Stages in the game are broken up into sections, each consisting of platformer-esque areas. These do get rather repetitive after some time, not only because of the minimal variation in enemies, but also because of the drab colour scheme of every area. To its credit, Moon Diver is quite forgiving should you make a mistake. For example, falling into a hole won’t instantly kill you, but cloak you in a purple fog that chips away at your health until you jump out. As for combat, while it is fun to hack and slash at waves of enemies for a few levels, it does tend to get annoying, especially when the game traps you in an area and expects you to kill every last enemy when they keep flying out of your view.

Poor, poor, Player One.

Poor, poor, Player One.
These typical action game components aside, Moon Diver adds another element that is quickly gaining popularity – RPG elements. Like most games, killing enemies gives experience points, which levels up your character. Each character has a different stat build (ie. More focused on power or more focused on developing MP), and levelling up gives you points to spend on upgrading these. What about MoonSault Combos though? Instead of being rewarded one when you gain a level, or even being able to buy them, they are found scattered throughout levels. As we mentioned before however, the levels are quite dull, and it may simply be the case that you can’t be bothered exploring each level to the fullest.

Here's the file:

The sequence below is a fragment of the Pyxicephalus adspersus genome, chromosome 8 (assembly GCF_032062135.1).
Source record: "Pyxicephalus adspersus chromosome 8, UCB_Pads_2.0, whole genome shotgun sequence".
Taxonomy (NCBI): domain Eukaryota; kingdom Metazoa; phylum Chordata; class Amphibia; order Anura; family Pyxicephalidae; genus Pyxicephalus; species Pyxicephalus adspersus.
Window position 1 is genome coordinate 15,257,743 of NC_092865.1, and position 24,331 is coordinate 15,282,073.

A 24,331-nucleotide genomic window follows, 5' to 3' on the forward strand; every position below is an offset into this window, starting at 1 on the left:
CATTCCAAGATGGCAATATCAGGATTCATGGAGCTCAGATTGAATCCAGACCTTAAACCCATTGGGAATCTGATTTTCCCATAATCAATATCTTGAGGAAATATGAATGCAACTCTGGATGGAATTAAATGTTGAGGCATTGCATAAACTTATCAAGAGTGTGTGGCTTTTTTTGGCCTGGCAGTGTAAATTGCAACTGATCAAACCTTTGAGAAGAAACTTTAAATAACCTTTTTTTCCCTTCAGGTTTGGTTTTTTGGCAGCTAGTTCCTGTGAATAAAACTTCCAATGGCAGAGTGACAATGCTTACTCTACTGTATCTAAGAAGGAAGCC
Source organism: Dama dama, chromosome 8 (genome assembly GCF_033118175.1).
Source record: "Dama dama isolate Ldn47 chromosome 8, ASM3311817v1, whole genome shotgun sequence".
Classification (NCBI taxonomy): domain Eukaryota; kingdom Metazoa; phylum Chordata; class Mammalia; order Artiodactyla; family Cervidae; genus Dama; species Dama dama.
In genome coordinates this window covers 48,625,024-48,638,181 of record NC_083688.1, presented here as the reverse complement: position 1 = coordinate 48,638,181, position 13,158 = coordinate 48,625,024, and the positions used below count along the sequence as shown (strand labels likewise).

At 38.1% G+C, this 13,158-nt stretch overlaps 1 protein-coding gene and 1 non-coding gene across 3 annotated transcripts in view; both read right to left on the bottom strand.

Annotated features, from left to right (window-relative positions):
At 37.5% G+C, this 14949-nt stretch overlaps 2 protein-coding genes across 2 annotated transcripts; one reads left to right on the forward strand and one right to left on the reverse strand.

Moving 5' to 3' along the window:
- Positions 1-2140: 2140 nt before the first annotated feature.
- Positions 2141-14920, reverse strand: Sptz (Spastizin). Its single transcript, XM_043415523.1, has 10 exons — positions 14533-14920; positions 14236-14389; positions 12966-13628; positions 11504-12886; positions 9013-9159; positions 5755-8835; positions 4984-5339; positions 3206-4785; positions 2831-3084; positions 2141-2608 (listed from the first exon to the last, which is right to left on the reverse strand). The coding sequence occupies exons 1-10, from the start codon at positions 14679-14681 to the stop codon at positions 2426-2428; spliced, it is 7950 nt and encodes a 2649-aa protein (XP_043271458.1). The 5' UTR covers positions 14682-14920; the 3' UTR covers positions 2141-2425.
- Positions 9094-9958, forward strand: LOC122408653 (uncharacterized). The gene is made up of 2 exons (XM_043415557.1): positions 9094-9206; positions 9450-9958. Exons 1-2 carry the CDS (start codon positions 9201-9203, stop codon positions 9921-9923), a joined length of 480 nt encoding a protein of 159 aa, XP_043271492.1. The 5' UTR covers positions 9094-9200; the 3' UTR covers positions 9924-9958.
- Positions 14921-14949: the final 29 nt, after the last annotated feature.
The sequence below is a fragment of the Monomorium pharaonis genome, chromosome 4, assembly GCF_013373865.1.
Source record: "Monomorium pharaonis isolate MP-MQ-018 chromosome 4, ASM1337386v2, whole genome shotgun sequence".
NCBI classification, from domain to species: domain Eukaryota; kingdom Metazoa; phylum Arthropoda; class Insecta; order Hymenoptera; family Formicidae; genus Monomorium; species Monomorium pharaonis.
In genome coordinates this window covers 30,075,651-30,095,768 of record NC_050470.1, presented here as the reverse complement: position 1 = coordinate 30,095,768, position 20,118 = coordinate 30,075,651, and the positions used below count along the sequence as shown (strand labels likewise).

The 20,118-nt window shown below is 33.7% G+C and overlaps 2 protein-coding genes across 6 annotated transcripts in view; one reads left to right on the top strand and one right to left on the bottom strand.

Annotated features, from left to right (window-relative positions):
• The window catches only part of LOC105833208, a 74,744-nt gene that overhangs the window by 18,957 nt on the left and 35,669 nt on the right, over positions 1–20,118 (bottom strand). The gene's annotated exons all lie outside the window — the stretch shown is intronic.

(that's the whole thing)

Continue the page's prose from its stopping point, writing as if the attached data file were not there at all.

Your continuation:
A major aspect of Moon Diver’s gameplay is co-operation, which is especially obvious in the way the MoonSault combo system works. Certain MoonSault Combos allow other players to join in on the action, at no cost to their MP. The only thing they need to do is hit Circle when the game tells them to. This isn’t just limited to offensive MoonSault Combos, though; a few of them allow you to heal all the characters in your party, or give you reduced damage. Co-op gameplay also serves to facilitate another of the game’s major features - a drop-in system that supports up to three other players. The importance of having other players with you becomes apparent in later parts of the game, when enemy waves get larger and more damage is dealt. Add to the fact that difficulty doesn’t scale according to how many players are in your party, and it quickly becomes a case of ‘the more the merrier’. There is also local co-op, although we found that it didn’t function quite as well. This is because we discovered that the player’s progress in the story is tied directly to the characters you play as, so when we tried experimenting with different character combinations, we were forced to start the game all over again.